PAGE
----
Opportunities and barriers of legume-cereal intercropping in Italy

What benefits does legume-cereal intercropping offer? And what are potential barriers to its adoption?


To explore these questions, our Italian partners UNIFI and CIA Toscana hosted a workshop on intercropping in Florence, Italy last month. Among the interested participants were farmers, advisors, researchers, as well as representatives of seeds and agricultural companies.

LEGUMINOSE roll-up banner
Speaker at LEGUMINOSE workshop

The workshop commenced with a comprehensive presentation of the LEGUMINOSE project, outlining our primary goals. It also shed light in the importance of the on-farm living labs, which are crucial for achieving the project’s objectives. The session also devoted special attention to the IntercropVALUES project, our sister project, highlighting overlaps and areas of collaboration.

Group discussing at LEGUMINOSE workshop

As the day progressed, the workshop shifted its focus to interactive discussion and exploration of the opportunities and barriers of intercropping. Like in our previous workshops in Poland and Spain, we again used SWOT analyses to allow participants to voice their concerns and share their insights. We formed to working groups, each guided by a moderator who also took on the role of note-taker.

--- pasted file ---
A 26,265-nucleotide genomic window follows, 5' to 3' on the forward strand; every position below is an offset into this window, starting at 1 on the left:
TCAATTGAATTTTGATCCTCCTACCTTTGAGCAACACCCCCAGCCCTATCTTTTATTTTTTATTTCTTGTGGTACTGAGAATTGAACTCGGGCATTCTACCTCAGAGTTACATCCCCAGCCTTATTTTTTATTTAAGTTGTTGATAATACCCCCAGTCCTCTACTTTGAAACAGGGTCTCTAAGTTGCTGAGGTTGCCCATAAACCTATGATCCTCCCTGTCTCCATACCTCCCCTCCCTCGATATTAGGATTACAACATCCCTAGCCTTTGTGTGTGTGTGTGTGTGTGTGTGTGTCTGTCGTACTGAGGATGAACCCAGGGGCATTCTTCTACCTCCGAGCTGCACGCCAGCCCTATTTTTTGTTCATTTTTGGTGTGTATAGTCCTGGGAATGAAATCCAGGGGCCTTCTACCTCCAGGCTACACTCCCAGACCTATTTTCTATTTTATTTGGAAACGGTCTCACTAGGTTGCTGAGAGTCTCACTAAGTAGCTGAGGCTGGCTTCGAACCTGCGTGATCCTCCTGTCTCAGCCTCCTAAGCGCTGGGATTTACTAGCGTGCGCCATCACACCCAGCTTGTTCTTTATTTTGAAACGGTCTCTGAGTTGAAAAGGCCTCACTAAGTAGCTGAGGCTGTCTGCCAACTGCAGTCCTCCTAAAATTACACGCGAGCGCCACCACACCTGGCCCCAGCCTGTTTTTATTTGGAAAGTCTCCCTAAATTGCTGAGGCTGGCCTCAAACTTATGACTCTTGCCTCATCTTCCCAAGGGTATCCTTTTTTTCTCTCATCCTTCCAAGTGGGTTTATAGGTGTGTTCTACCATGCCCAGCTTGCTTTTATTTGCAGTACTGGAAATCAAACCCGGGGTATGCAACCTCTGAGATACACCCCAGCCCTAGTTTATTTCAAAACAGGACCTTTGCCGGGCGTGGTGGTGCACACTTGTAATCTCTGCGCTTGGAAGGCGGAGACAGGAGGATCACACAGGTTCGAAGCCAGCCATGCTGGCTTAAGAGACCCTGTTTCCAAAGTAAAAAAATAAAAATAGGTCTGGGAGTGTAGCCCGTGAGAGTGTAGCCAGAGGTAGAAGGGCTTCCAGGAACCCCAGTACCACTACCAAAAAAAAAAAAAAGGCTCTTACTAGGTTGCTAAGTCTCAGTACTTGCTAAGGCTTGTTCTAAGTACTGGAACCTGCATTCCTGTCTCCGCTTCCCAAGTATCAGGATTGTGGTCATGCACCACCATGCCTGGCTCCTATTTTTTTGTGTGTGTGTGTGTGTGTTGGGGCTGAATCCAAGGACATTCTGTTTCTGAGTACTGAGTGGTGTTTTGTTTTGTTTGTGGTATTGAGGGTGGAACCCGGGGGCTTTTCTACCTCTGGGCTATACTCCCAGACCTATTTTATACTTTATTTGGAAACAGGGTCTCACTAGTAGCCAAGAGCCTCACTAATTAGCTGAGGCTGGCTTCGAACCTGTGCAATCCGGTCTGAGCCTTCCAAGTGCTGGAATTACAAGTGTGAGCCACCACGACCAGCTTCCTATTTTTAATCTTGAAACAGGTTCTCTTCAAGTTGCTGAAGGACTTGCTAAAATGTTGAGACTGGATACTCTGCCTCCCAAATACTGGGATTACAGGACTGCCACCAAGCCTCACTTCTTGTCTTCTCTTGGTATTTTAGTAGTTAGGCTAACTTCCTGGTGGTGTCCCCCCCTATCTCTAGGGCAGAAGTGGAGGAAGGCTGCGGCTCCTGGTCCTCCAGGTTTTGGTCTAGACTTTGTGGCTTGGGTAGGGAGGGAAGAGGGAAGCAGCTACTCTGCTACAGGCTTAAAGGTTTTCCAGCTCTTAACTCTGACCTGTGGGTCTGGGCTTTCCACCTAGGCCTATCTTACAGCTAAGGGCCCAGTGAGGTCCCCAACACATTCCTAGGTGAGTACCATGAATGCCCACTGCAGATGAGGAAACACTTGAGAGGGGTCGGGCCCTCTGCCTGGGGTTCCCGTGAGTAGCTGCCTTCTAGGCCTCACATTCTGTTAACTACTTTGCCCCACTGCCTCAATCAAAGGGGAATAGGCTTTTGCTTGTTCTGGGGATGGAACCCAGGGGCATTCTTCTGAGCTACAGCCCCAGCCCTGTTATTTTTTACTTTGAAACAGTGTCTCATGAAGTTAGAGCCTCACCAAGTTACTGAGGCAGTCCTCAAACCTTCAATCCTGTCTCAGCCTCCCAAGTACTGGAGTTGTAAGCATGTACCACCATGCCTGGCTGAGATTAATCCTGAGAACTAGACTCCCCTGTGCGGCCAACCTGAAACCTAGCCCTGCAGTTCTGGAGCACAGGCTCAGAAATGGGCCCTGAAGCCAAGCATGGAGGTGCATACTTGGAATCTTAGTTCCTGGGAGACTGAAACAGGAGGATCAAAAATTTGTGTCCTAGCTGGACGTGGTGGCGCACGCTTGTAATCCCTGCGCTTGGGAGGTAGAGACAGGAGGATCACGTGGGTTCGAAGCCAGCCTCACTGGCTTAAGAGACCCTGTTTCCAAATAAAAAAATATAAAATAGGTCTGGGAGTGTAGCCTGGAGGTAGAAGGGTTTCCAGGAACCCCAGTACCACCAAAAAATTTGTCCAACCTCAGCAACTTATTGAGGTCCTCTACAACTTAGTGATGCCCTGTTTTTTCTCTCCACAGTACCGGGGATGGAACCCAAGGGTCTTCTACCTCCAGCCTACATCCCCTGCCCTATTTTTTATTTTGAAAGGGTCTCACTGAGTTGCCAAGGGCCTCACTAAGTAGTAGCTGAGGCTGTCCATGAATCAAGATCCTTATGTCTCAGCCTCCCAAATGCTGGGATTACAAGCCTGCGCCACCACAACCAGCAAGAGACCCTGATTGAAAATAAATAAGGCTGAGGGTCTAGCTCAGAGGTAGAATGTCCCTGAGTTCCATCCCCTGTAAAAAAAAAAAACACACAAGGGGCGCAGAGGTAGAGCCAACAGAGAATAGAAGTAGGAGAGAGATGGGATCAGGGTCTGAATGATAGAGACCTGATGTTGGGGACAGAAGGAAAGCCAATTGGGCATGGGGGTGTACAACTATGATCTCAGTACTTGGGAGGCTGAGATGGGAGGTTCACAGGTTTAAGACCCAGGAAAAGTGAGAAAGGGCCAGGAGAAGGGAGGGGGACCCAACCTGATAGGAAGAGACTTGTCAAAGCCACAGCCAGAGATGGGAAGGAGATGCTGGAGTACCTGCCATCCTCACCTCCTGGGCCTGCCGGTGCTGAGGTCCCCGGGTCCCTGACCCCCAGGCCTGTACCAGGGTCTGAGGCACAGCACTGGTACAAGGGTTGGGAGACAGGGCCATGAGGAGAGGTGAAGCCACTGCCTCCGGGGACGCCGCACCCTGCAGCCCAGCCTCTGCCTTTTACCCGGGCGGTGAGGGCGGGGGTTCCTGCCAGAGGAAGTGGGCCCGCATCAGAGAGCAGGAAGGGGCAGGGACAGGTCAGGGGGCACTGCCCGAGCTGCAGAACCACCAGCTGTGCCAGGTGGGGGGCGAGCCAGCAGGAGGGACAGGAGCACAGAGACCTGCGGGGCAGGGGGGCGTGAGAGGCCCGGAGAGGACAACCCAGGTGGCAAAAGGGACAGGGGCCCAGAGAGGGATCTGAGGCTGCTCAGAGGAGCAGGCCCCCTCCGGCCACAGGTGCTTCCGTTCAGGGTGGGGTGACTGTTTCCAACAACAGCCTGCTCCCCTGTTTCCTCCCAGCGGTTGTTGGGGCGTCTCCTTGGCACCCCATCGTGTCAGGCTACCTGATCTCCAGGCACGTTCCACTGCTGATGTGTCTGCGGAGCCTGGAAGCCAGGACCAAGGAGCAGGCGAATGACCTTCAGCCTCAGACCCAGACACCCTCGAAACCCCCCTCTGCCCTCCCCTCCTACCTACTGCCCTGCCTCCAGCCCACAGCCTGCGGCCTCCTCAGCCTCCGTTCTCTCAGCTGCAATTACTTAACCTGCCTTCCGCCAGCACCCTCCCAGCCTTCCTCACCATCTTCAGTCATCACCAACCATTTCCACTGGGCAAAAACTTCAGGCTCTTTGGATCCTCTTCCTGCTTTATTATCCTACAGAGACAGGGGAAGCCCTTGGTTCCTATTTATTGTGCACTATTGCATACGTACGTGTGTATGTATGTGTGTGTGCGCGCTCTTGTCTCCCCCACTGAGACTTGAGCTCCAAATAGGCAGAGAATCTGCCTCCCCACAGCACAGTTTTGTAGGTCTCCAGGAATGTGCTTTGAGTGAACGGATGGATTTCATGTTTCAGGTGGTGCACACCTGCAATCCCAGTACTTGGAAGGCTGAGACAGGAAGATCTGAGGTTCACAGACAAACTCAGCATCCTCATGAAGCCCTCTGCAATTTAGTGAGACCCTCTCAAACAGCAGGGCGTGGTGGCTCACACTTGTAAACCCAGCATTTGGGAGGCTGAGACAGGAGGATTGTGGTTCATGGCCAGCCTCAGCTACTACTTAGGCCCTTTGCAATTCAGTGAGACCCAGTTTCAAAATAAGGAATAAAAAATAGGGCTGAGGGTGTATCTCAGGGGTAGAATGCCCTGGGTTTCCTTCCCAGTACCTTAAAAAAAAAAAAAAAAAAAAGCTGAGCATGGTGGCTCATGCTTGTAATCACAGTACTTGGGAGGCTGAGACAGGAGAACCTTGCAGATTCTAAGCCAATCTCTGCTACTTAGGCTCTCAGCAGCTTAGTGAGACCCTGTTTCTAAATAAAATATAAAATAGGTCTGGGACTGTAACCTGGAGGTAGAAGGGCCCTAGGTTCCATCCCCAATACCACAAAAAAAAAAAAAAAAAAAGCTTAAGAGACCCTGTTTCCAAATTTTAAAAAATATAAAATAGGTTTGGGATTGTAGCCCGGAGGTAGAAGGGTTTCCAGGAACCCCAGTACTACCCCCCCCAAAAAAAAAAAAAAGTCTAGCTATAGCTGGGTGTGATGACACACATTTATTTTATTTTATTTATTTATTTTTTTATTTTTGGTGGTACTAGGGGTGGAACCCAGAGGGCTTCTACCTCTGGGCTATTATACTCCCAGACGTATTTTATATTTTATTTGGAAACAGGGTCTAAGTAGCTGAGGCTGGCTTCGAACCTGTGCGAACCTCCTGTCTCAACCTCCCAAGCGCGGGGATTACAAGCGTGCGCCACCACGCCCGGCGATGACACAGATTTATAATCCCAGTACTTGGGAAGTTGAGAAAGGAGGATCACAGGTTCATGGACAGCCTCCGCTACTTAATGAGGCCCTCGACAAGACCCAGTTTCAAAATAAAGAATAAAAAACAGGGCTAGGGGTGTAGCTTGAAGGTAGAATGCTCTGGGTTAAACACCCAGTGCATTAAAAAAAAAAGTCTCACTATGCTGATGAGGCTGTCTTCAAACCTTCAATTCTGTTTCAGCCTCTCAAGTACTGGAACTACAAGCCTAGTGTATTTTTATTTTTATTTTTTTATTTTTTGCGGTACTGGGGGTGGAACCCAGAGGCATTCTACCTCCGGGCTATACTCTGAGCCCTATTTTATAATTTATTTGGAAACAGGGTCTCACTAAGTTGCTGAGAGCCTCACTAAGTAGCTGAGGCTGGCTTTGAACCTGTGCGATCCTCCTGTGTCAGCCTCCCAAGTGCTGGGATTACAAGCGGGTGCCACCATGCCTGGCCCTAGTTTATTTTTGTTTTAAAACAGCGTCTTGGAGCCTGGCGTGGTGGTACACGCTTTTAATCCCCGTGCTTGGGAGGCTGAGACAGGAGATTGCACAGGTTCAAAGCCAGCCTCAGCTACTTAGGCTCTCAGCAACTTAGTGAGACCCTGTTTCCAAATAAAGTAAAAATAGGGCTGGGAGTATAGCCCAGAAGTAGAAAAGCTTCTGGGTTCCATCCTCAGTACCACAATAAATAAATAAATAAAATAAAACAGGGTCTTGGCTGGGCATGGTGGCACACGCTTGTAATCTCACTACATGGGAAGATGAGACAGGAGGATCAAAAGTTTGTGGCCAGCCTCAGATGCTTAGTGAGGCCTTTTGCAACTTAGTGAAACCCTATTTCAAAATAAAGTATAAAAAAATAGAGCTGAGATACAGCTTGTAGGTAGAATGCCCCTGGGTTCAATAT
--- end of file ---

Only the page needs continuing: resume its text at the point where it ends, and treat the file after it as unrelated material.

SWOT analysis
SWOT analysis

The advantages and challenges of legume-based intercropping emerged clearly from this collective effort. Participants highlighted the benefits of intercropping, which include increased soil fertility and diversity, erosion prevention, and the diversification of crops and products at the farm level. Concurrently, challenges were acknowledged, such as technical difficulties in managing different grains, structural demands, and market needs. Participants emphasized that a significant challenge lay in the lack of advisory resources and support in selecting optimal crop combinations, fertilization rates and pesticide usage.

Overall, the workshop provided a discussion platform to collaboratively identify and discuss the potential of legume-cereal intercropping for the Tuscan region of Italy. As we continue our journey towards making legume-cereal intercropping a mainstream practice across Europe, we aim to continue creating spaces for meaningful discussions and sharing knowledge.